To modern-day Americans, the solution is obvious. These slaves who are being abused should run away! However, that's not what Peter says. He urges first of all submission to the government, and as part of submission to the government, slaves must submit to their masters even when those masters are beating them.

This is a hard saying, and I think Peter knew that it was a hard saying when he wrote it. He was commanding innocent Christians to stay in a situation where they were suffering even though they were innocent. In doing so, they entered into fellowship with the sufferings of Christ, who Himself suffered unjustly just like they were doing. Ironically, the last part of v. 21 often is quoted as generic justification for imitating Jesus. However, the text explicitly is about following in the steps of Jesus in enduring suffering.

Thankfully, we do not have masters and slaves in the United States today, so none of us are required to stick around even though our legal owner beats us. However, the Biblical principle here is so strongly stated that it should lead us to reconsider our attitude towards submission. Too often, Christians disobey the law they don't agree with, ignore the elders they think are wrong, and walk out on the jerk spouse.

That is not the truth that Peter taught, and it is not the example that Christ gave. The counsel of both is to submit, even when it's painful, and even when it's hard. When we bear up despite suffering unjustly, we participate in the holy suffering of Christ.

Finally, we share in His sufferings when we accept ostracism. let's read here from Hebrews 13:10-14. I know Clay preached a sermon on this a few months back, but it fits so neatly into this topic that I couldn't help myself!

The Hebrews writer here is addressing a problem commonly faced by Jewish Christians in the first century. 2000 years ago, Jews were not “worship at the church of your choice” kind of folks. If you were a Jew, and you claimed Jesus as your Lord, your friends and family would cut you off. They wouldn't protect you from persecution, and they might even persecute you themselves. Not surprisingly, a lot of converts found this pressure unbearable and returned to the synagogues, which is why the book of Hebrews was written.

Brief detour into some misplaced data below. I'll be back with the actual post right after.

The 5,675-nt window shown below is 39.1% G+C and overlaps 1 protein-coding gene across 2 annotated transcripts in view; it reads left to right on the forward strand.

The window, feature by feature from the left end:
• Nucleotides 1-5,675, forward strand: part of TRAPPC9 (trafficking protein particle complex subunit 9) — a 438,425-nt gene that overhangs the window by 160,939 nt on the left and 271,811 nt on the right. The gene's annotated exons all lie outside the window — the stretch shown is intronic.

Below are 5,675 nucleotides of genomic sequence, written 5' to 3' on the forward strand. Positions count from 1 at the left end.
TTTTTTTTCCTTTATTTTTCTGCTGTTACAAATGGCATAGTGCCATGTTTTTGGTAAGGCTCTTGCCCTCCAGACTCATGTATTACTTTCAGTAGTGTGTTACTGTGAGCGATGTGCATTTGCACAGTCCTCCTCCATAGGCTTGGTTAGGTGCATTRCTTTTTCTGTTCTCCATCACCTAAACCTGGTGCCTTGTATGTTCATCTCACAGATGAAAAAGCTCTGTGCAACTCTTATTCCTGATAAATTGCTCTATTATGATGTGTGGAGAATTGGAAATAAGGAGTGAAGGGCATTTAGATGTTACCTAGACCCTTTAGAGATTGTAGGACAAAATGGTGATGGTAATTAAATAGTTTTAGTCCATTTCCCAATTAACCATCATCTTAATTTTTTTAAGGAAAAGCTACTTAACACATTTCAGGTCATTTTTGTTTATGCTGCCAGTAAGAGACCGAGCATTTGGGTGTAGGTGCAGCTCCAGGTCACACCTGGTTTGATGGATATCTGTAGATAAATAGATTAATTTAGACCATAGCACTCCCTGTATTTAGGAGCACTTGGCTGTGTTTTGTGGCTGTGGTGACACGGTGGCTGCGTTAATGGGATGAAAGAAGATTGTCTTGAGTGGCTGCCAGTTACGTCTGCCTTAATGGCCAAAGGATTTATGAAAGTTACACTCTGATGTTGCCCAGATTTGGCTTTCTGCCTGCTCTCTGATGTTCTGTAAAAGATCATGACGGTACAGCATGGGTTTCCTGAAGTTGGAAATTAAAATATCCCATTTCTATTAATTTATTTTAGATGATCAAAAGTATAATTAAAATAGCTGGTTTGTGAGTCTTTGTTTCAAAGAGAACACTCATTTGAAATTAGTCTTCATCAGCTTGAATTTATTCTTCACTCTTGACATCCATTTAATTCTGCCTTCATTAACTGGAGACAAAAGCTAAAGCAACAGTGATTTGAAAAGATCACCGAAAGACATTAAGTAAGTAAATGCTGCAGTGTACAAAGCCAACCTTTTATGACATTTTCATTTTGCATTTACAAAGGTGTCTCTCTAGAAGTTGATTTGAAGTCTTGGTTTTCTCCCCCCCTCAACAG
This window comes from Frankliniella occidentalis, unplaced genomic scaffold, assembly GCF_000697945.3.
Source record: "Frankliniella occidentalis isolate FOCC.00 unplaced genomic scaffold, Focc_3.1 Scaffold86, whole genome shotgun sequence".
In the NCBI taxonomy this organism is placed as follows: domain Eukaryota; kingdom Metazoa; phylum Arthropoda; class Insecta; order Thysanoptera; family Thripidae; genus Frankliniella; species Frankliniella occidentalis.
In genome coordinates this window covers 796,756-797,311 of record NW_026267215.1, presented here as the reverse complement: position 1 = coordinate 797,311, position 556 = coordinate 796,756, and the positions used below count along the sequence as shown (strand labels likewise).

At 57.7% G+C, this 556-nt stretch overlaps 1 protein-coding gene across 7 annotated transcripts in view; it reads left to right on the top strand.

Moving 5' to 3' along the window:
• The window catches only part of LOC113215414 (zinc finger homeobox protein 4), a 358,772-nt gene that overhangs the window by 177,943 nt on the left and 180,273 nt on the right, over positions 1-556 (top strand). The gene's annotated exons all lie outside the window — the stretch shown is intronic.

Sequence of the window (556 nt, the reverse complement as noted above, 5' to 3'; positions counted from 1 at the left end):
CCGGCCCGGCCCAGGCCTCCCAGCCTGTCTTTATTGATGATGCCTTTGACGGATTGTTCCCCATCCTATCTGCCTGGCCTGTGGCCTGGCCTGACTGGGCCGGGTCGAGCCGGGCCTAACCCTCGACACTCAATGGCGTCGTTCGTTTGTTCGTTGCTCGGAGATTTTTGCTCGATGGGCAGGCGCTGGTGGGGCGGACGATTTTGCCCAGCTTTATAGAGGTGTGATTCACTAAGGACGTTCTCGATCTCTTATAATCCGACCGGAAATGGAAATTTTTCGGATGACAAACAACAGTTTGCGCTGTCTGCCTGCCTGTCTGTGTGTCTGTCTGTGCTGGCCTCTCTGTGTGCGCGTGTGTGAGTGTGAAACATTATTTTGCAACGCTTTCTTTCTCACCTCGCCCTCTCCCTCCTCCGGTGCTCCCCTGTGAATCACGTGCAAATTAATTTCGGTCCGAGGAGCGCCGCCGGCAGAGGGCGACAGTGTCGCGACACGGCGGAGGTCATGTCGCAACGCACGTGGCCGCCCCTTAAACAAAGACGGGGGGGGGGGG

Here, the writer urges Jewish Christians to embrace the social stigma and shame. He notes that on the Jewish day of atonement, the bodies of the sacrifices were to be burned outside the camp, signifying that sin had left the camp. Like that, Jesus himself literally suffered outside the gates of Jerusalem. It also was a sign that He had been cut off.

In the same way, the writer tells his audience to go outside the camp, even though it meant not being associated with their people anymore. After all, outside the camp was the only place they could find Jesus.

The same is true for us. Even though we are not necessarily ostracized because of our faith in Christ, we constantly face pressure to conform to the world. Life is much easier for us if we hold our peace on certain issues, booze it up at the office Christmas party, watch the same trashy stuff on TV, and generally live lives that are indistinguishable from the lives of those around us. The more we stick out, the more we will be ostracized.

We must remember, though, that Christ is not in the camp with the world. He is outside the camp, and if we want to go to Him, we must show the world that we are not like they are. We don't have to manufacture issues by dressing funny or refusing to celebrate certain holidays. Instead, obeying the will of God is all that is required. When the world sees us fearlessly living for Him, they won't like it one little bit, but He will, and that's all that matters.